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Wednesday, May 21st, 2008

What's With the "Rosie Riveter" Thing?

Hello Humzooers! I decided to write an "about me" blog. Not like anyone's asked why my page is plastered with Rosie the Riveter, but I figured I would tell you a little about the meaning behind it.
If you aren't familiar with Rosie the Riveter, let me give you some background. Rosie is a character created during the WWII era as part of a propaganda campaign to encourage women to join the workforce. There are several interpretations of the symbol, but the most famous is a 1942 painting by J. Howard Miller, which was based on an actual Michigan factory worker named Geraldine Doyle (which, incidentally, was mistakenly associated with Rosie the Riveter, but associated nonetheless).

Rosie became a cultural icon, and a symbol of patriotism for women and men. She represented the idea of American perseverance through a difficult time in our country's history. During WWII, six million women went to work to keep this country going while so many American men were overseas fighting in the Pacific and Europe.

I have always been fascinated and empowered by these women who stepped up in the face of adversity and did their part for their country, their families and their husbands & sons. My grandmother was one of them, and she has always been an inspiration to me throughout my life.

I have adopted Rosie the Riveter as my personal symbol to model my life after. I have always tried to make the best of life, no matter what situation I am in, and it has been my goal to always succeed and never give up, regardless of the challenges that are placed in my path.

That is what Rosie means to me.
Nothing "feminazi." Just the good ol' American "Git er Dun" attitude.
Girl Power, if you will.

When I was aaaaalmost 18, I decided that I wanted a tattoo of ol' Rosie. I had to have my mom come with me and sign a consent form, since I wasn't quite "of age." Which was pretty cool, on her part... I have a pretty cool mom.

I have pictures from the original tattoo sitting, but they are all blurry and crappy, and depressing because I was much skinnier then.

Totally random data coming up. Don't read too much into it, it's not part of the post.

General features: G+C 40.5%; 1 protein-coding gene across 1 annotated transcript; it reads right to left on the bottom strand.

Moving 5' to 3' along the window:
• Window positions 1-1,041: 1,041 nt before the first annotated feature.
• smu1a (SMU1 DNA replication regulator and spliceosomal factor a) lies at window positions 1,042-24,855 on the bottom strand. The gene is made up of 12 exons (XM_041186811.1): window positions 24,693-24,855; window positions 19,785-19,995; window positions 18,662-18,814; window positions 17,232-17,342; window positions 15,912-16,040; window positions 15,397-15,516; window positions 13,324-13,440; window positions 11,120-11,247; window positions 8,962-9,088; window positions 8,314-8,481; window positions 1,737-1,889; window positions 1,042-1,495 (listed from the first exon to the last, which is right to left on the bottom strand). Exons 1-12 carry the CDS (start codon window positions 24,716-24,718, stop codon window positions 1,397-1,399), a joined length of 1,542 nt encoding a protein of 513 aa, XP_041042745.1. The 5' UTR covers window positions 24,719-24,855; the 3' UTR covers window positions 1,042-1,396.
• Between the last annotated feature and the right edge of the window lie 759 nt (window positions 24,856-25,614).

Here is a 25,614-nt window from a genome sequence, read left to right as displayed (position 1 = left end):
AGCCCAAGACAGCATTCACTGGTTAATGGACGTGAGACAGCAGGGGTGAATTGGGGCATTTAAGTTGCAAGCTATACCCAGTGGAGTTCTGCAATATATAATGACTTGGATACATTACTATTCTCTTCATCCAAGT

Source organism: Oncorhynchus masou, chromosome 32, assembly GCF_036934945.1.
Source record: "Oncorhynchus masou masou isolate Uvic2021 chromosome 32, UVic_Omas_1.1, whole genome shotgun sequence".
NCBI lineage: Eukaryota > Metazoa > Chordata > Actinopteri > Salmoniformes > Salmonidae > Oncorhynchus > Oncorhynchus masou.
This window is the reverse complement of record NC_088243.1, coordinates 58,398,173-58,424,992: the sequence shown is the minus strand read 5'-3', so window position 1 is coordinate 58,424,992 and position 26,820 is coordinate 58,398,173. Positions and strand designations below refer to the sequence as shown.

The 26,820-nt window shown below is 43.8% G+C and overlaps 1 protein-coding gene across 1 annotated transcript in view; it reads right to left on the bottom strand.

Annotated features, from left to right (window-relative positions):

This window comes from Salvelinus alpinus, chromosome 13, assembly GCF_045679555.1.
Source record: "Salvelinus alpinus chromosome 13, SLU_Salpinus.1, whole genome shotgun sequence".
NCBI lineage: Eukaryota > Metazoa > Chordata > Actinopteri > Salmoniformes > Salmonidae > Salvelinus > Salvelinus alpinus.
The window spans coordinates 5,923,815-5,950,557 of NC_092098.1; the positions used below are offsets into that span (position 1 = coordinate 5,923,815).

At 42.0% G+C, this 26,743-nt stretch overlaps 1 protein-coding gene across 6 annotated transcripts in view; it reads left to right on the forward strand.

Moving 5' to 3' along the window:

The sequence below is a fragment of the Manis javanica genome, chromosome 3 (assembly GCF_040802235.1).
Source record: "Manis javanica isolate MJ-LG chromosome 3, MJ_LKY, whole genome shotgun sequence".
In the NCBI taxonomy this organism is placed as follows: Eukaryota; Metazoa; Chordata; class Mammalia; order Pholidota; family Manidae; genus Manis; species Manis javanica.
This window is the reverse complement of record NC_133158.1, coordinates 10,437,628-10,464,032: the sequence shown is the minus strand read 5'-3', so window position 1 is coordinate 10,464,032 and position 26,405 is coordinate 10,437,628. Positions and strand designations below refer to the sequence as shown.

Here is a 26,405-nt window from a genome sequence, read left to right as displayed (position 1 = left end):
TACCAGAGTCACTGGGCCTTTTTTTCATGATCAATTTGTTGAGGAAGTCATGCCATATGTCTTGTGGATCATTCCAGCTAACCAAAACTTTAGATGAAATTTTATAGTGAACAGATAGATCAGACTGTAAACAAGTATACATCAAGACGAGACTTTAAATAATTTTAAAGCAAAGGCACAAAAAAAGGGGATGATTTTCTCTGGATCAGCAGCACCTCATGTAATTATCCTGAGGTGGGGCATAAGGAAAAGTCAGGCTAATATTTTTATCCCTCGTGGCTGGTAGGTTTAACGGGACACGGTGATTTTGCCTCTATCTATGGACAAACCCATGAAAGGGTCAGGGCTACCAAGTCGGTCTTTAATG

So, rather than digging up the past (haha) I will show you some more recent photos when I went to have Rosie re-inked in 2006. She was looking a little shabby, so in the spirit of Bike Week in Daytona, I skipped out of work one day with a friend and drove to Mouse & Tony's Tattoos in Deland, FL.

I was totally nervous because I was so happy with the original, that I didn't want her to get screwed up. I pulled out my old, bent up Rosie the Riveter postcard and Tony went to work. I should've trusted him at the beginning, because the finished product was absolutely brilliant. She looked better than ever, and she's still going strong.

Here I am, smiling through the pain while Tony works his craft:

Tony the Tattooer did an amazing job. It seemed like it took FOREVER, but it was well worth it. I didn't remember tattoos being this painful. It hurt much worse the second time around.

Here is an amazing before & after photo that I used in my old blog about the momentous occasion. I took this photo after Rosie had some time to heal. I couldn't have been happier with the finished product.

If you're even in Deland, FL and feeling a little "crazy," I would definitely recommend Mouse and Tony's for all your tattoo needs.

Here is the old blog, written back in 2006

Looks great but wouldn't you rather have her somewhere you can see her? Even with a mirror I can imagine its pretty tricky to see.
LimeyGeorge   Wednesday, May 21, 2008
Emmy Ann   Wednesday, May 21, 2008
I remember Deland and Rosie. And momma G is pretty cool in my book too.
shoo   Wednesday, May 21, 2008
+1 to your mom!
Cool story. The re-touched tattoo looks sharp!
SallyPants   Wednesday, May 21, 2008
i love rosie! but i love your tattoos on your big toes even better.
kate Johnston   Wednesday, May 21, 2008
Rosie is a great icon. I've also heard more of the story where the women who did this amazing job were quickly replaced when the men returned--with no options to stay even if they wanted to stay. I can understand the men deserved their jobs back after serving our country but I also think the women should have been treated more fairly or at least more gently after their great accomplishment. They were before their time wanting to work out of the home and possibly some of them needed this job when their husbands, fathers, and/or brothers didn't returned. I'm not a big fan of tattoos but yours is very cool and has a great meaning and history!
LGrant   Wednesday, May 21, 2008
Cool story. Being a complete outsider, I wondered if there was a story behind your use of Rosie.
Bill Pearch   Wednesday, May 21, 2008
I am a firm believer that you should only get a tattoo if you can look back when you are 80 and remember why you got it in the first place. I have two and they both mean something to me, that I will remember forever. I have a third one planned, but that will be all for me. Rosie is definitely an icon to hold on to and a great source of empowerment. Beautiful tattoo Betsy.
K8Day   Thursday, May 22, 2008
I've been waiting tatttoo Rosie for years.. Now is the time And am excited!
Linda   Tuesday, April 28, 2015
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